WIPO Arbitration and Mediation Center
ADMINISTRATIVE PANEL DECISION
Arkema France v. Cameron Jackson
Case No. D2016-2131
1. The Parties
The Complainant is Arkema France of Colombes, France, represented by In Concreto, France.
The Respondent is Cameron Jackson of Kingston, New South Wales, Australia.
2. The Domain Name and Registrar
The disputed domain name <arkema.lol> (the “Domain Name”) is registered with Uniregistrar Corp (the “Registrar”).
3. Procedural History
The Complaint was filed with the WIPO Arbitration and Mediation Center (the “Center”) on October 19, 2016. On October 19, 2016, the Center transmitted by email to the Registrar a request for registrar verification in connection with the Domain Name. On October 20, 2016, the Registrar transmitted by email to the Center its verification response confirming that the Respondent is listed as the registrant and providing the contact details.
The Center verified that the Complaint satisfied the formal requirements of the Uniform Domain Name Dispute Resolution Policy (the “Policy” or “UDRP”), the Rules for Uniform Domain Name Dispute Resolution Policy (the “Rules”), and the WIPO Supplemental Rules for Uniform Domain Name Dispute Resolution Policy (the “Supplemental Rules”).
In accordance with the Rules, paragraphs 2 and 4, the Center formally notified the Respondent of the Complaint, and the proceedings commenced on October 28, 2016. In accordance with the Rules, paragraph 5, the due date for Response was November 17, 2016. The Respondent did not submit any response. Accordingly, the Center notified the Respondent’s default on November 18, 2016.
The Center appointed Ellen B Shankman as the sole panelist in this matter on November 25, 2016. The Panel finds that it was properly constituted. The Panel has submitted the Statement of Acceptance and Declaration of Impartiality and Independence, as required by the Center to ensure compliance with the Rules, paragraph 7.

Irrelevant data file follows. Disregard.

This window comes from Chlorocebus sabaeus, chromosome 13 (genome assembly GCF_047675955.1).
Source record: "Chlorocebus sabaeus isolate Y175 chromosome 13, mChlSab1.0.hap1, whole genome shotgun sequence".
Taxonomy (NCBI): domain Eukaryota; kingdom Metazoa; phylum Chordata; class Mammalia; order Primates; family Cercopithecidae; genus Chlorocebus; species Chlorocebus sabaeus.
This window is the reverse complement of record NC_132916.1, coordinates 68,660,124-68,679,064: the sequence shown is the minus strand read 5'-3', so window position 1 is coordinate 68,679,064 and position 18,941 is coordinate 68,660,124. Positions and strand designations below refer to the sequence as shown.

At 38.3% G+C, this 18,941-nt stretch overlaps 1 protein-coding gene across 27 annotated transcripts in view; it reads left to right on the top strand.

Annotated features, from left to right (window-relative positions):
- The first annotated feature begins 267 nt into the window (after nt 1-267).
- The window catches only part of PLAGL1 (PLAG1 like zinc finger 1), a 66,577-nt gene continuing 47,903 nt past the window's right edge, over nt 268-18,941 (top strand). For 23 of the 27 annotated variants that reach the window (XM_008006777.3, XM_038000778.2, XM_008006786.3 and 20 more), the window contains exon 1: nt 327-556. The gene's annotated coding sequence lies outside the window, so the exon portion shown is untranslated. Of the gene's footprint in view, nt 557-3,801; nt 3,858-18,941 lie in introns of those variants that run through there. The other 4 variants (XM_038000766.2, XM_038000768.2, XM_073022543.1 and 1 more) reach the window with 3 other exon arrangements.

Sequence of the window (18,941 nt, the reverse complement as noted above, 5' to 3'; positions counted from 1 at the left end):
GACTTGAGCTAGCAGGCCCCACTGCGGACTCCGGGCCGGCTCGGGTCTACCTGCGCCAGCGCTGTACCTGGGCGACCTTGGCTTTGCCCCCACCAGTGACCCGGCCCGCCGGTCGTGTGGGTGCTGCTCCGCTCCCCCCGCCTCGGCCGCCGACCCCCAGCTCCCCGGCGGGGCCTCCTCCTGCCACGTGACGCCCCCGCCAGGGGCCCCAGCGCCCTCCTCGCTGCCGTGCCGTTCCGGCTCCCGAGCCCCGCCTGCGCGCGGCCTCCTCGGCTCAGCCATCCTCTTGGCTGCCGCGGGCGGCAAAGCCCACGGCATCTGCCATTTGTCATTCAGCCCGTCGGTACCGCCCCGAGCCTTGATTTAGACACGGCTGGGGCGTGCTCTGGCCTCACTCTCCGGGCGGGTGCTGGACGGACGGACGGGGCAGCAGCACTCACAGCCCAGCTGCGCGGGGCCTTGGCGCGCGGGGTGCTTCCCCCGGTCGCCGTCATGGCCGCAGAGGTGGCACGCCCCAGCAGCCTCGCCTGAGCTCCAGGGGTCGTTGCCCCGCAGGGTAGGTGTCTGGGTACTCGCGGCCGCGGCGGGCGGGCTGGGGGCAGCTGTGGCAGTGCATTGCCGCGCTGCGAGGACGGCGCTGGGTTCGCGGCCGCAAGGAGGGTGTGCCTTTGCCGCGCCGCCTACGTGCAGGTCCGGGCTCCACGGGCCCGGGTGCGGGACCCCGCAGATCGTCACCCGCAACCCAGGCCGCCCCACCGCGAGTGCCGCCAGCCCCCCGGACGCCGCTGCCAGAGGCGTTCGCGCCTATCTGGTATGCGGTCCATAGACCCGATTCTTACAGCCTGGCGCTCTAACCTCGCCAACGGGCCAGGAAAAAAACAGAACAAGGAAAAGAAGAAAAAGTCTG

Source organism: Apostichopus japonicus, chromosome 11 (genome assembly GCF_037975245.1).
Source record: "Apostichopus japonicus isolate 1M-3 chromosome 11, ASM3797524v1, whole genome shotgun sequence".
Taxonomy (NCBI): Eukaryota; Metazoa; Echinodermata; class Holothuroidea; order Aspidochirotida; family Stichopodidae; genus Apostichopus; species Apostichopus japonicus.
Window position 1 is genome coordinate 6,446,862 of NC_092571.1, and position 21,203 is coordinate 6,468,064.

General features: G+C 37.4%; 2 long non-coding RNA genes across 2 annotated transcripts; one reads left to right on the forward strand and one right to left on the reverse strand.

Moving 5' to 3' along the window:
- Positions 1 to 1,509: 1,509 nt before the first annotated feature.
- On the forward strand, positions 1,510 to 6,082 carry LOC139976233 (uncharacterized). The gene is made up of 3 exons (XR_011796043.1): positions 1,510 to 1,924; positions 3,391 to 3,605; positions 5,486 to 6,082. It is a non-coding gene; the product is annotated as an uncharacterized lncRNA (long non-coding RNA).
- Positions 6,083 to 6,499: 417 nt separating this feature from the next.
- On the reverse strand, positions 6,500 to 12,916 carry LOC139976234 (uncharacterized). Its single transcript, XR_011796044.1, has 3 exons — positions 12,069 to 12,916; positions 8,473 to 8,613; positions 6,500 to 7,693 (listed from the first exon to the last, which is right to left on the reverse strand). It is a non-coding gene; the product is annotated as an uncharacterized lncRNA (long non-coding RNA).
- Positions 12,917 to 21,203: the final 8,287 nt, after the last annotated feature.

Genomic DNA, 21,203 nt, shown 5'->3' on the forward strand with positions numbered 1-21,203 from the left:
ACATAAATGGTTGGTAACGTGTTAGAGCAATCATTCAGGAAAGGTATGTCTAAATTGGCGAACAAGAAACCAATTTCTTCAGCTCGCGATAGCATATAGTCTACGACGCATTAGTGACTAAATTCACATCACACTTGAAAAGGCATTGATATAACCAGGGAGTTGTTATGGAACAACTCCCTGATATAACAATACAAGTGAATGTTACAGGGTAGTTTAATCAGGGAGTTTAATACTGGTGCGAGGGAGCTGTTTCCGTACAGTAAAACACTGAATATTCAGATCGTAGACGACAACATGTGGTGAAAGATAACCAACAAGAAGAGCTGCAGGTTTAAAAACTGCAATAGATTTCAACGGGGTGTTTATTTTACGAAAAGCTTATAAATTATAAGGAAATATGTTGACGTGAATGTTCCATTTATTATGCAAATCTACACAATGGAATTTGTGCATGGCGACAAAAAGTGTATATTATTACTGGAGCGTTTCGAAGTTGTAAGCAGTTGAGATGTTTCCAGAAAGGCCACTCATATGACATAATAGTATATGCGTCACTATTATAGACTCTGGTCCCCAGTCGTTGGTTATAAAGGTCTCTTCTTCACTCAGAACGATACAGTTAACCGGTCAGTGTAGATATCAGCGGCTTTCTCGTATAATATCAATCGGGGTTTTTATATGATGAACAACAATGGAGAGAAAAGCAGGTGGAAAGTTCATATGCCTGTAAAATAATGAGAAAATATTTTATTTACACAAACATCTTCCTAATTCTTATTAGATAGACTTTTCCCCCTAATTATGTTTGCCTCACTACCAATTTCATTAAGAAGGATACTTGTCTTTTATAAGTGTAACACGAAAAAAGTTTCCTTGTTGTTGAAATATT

4. Factual Background
The date of the Domain Name registration was confirmed by the Registrar to be August 10, 2016.
The Complainant provided evidence of multiple trademark registrations for the mark ARKEMA including, inter alia, European Union Trade Mark (“EUTM”) No. 004181731, (registered on February 9, 2006) that predate the date of the Domain Name registration for a variety of related goods and services.
The Panel also conducted an independent search to determine that the Domain Name is currently active and resolves to a parking page maintained by the Registrar and confirmed the information regarding the EUTM registration.
Since the Respondent did not respond, the facts regarding the use and fame of the Complainant’s mark are taken from the Complaint and are generally accepted as true in the circumstances of this case.
5. Parties’ Contentions
The Complainant alleges that it is present in 50 countries around the world and holds, to date, 136 production sites, including 59 in Europe, 38 in North America, 39 in Asia and 5 in the rest of the world, and commercial subsidiaries in about fifty countries. The Complainant is composed of three businesses hubs: high-performance materials, industrial specialties and coating solutions.
The Complainant further alleges that through substantial investments, the company Arkema has developed a large clientele relating to Arkema brands, which have achieved a reputation and a certain fame in its field, chemistry, of which it is the leader in France. It also is alleged that there is trademark protection that covers Australia, where Respondent resides.
The Complainant claims its website “www.arkema.com” has been registered since May 21, 2001, and thus was available to the Respondent.
The Complainant further alleges that the Respondent has engaged in a pattern of bad-faith behavior and has been known to register other well-known brands, which attest to the fact that he was well aware of Complainant’s brand:
“This knowledge of the prior rights of the applicant is corroborate by the fact that Mr. Cameron Jackson has also registered many domain names incorporating known corporate brands, with whom he seems to have no link:
- <pringlestortillas.com> registered on November 29, 2015.
- <masterchefau.com> registered on June 28, 2016.
- <harvardbrainscience.com> registered on November 26, 2015.
- <mazdatirecentre.com> registered on November 23, 2015.
- <nutellalove.com> registered on November 22, 2015.
- <lorealadvancedhaircare.com> registered on November 20, 2015.